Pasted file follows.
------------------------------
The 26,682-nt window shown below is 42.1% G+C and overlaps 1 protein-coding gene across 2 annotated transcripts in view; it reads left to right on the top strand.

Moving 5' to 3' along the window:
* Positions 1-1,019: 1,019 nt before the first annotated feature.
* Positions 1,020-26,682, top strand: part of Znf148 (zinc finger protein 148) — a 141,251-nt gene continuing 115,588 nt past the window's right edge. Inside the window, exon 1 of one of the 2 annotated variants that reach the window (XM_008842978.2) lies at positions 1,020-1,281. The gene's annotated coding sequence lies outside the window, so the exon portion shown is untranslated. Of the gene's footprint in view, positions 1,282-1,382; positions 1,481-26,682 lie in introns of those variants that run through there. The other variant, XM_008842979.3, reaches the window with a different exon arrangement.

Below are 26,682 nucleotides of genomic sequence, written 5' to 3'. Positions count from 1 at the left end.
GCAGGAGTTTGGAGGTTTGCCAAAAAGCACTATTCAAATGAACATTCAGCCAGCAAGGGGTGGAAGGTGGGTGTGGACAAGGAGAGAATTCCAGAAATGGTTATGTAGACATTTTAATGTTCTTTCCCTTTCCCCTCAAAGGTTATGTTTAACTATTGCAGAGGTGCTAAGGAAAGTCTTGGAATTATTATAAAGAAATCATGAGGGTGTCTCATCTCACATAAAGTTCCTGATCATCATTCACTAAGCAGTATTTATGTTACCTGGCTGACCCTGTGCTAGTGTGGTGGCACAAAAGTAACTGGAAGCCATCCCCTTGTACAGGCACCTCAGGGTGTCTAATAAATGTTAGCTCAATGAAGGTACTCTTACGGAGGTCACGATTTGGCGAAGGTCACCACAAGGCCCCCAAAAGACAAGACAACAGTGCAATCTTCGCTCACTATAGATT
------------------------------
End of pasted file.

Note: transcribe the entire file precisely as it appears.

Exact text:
The 26,682-nt window shown below is 42.1% G+C and overlaps 1 protein-coding gene across 2 annotated transcripts in view; it reads left to right on the top strand.

Moving 5' to 3' along the window:
* Positions 1-1,019: 1,019 nt before the first annotated feature.
* Positions 1,020-26,682, top strand: part of Znf148 (zinc finger protein 148) — a 141,251-nt gene continuing 115,588 nt past the window's right edge. Inside the window, exon 1 of one of the 2 annotated variants that reach the window (XM_008842978.2) lies at positions 1,020-1,281. The gene's annotated coding sequence lies outside the window, so the exon portion shown is untranslated. Of the gene's footprint in view, positions 1,282-1,382; positions 1,481-26,682 lie in introns of those variants that run through there. The other variant, XM_008842979.3, reaches the window with a different exon arrangement.

Below are 26,682 nucleotides of genomic sequence, written 5' to 3'. Positions count from 1 at the left end.
GCAGGAGTTTGGAGGTTTGCCAAAAAGCACTATTCAAATGAACATTCAGCCAGCAAGGGGTGGAAGGTGGGTGTGGACAAGGAGAGAATTCCAGAAATGGTTATGTAGACATTTTAATGTTCTTTCCCTTTCCCCTCAAAGGTTATGTTTAACTATTGCAGAGGTGCTAAGGAAAGTCTTGGAATTATTATAAAGAAATCATGAGGGTGTCTCATCTCACATAAAGTTCCTGATCATCATTCACTAAGCAGTATTTATGTTACCTGGCTGACCCTGTGCTAGTGTGGTGGCACAAAAGTAACTGGAAGCCATCCCCTTGTACAGGCACCTCAGGGTGTCTAATAAATGTTAGCTCAATGAAGGTACTCTTACGGAGGTCACGATTTGGCGAAGGTCACCACAAGGCCCCCAAAAGACAAGACAACAGTGCAATCTTCGCTCACTATAGATT